Virgin has been stealing Qantas’s lunch in the corporate traveller market.
Last finacial year, Virgin says it further increased revenue from the corporate and government market segment.
This now represents more than 25% of domestic revenue, far exceeding its original goal of 20%.
Virgin didn’t put a dollar figure on that but its total revenue was $4.3 billion in the financial year just ended.
Qantas, however, says it still has a strong position with large corporate customers.
In the 2014 financial year, Qantas says it renewed 1,821 big corporate accounts and added 481 new companies. But it also lost 101 accounts and won back 81.
Virgin CEO John Borghetti says the increase in corporate and government customers is an enormous credit to all of the team.
Part of the win, he says, is the work Virgin has been doing to enhance its lounge network, and improve in-flight entertainment and catering.
And, like Qantas, Virgin now has complimentary snacks on all flights between Brisbane, Melbourne and Sydney.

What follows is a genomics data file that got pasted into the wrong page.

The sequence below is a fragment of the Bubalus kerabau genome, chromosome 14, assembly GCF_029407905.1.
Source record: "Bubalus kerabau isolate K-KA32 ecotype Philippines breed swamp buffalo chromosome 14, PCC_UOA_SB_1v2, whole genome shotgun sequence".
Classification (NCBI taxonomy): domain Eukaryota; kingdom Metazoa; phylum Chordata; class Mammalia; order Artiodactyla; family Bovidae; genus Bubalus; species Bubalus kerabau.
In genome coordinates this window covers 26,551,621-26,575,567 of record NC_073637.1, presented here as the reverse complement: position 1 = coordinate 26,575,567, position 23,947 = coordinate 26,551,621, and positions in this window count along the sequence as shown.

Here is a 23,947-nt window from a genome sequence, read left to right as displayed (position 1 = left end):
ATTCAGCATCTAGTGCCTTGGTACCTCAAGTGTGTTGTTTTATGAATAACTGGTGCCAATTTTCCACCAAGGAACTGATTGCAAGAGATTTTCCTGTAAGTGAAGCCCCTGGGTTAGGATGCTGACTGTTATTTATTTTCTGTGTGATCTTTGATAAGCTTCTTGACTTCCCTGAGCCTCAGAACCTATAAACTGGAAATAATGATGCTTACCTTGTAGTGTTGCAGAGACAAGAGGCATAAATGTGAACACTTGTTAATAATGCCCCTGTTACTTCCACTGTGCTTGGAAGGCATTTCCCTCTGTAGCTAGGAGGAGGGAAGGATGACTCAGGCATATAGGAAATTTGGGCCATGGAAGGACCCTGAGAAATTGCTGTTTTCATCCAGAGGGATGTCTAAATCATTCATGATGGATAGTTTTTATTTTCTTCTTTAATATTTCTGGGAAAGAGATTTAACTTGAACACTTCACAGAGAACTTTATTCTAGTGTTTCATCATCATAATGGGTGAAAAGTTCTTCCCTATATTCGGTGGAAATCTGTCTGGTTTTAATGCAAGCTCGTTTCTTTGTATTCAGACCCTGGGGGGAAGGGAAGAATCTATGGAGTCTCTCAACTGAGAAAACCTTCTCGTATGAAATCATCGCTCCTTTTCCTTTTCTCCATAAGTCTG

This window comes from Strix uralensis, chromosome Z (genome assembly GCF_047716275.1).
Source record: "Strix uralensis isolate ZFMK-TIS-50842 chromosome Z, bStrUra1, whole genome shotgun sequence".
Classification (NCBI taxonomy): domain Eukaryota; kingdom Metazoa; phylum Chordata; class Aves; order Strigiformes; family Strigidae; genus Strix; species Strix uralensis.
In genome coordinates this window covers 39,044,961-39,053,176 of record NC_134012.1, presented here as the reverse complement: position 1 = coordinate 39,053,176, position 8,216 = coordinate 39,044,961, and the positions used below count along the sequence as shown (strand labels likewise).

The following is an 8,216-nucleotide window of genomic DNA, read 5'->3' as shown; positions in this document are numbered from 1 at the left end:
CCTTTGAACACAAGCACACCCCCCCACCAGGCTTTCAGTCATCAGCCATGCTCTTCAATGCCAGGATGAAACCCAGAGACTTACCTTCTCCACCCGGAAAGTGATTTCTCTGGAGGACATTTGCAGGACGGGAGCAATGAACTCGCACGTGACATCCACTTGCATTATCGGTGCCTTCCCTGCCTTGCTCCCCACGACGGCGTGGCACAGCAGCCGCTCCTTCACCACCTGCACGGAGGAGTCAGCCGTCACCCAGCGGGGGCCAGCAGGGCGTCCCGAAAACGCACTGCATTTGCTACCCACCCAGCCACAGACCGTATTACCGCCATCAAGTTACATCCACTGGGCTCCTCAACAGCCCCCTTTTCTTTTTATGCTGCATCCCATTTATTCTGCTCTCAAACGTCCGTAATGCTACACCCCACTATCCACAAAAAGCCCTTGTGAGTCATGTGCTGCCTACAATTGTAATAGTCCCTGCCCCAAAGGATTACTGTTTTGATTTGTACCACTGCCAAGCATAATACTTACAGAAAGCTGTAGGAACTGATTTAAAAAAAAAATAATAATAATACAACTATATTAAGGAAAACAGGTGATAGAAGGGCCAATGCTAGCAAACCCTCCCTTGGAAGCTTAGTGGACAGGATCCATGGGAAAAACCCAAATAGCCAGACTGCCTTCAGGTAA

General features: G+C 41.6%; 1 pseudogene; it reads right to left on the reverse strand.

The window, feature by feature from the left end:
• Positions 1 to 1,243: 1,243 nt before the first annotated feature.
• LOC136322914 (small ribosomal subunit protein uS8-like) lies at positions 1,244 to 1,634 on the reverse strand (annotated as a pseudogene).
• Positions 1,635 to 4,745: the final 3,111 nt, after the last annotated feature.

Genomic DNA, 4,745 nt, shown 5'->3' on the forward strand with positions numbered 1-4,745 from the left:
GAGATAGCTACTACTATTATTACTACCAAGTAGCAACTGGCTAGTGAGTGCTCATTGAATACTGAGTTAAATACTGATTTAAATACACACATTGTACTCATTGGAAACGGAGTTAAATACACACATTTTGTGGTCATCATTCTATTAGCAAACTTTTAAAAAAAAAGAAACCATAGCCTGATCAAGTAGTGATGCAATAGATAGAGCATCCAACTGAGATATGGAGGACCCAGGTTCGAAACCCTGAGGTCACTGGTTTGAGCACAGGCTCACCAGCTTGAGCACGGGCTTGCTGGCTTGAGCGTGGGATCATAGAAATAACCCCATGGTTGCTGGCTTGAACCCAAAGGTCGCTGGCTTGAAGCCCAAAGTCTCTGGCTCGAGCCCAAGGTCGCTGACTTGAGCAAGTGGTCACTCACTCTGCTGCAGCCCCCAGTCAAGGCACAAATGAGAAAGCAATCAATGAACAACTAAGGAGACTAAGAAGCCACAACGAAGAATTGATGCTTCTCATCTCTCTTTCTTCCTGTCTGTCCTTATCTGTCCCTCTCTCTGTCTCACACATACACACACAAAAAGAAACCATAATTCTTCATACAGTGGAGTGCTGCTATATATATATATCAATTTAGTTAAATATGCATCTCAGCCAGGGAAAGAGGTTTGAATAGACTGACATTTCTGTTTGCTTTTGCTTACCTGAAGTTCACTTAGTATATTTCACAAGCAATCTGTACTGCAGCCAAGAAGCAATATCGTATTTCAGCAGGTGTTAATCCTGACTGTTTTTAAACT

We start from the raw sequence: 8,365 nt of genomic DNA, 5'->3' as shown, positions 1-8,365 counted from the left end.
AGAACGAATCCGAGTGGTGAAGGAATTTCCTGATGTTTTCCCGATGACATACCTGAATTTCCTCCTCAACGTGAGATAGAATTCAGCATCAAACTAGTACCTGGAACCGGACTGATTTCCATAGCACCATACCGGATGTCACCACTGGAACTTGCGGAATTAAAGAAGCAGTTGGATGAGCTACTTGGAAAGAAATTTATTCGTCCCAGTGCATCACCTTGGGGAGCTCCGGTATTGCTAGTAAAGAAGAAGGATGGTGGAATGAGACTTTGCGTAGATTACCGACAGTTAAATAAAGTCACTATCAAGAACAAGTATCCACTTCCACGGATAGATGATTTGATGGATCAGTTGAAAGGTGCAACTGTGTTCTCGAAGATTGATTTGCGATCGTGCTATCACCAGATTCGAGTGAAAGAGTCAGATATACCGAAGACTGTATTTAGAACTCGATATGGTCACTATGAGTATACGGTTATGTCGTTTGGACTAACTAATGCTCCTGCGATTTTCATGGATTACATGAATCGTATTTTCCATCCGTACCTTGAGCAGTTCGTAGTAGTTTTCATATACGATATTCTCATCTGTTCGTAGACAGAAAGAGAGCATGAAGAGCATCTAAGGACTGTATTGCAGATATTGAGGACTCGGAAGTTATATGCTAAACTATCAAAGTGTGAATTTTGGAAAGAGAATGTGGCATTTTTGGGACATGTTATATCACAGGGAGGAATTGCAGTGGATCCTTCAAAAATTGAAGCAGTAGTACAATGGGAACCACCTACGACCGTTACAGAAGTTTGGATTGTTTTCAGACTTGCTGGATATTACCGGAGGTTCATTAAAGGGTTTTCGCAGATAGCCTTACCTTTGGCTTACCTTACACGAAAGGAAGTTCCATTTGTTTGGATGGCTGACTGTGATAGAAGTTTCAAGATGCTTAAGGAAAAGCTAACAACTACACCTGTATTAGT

It has also completed the roll out of wireless in-flight entertainment across the Boeing 737 fleet, offering seamless streaming to mobile devices, computers and tablets.
“A few years ago, many travellers were wedded to our competitor because they had no other viable alternative,” Borghetti says.
The airline also has been investing in its staff.
Borghetti says Virgin has now been recognised as one of Australia’s top employer brands for four consecutive years at the Randstad Awards.
“Our people and the service they provide remain our key differentiator,” he says.
“It is our ability to attract, develop and retain the best talent, not just in the industry, but across Australia and beyond, that will see us succeed.
“Over the next three years, we will be rolling out a range of initiatives to continue to develop our people to their full potential.”
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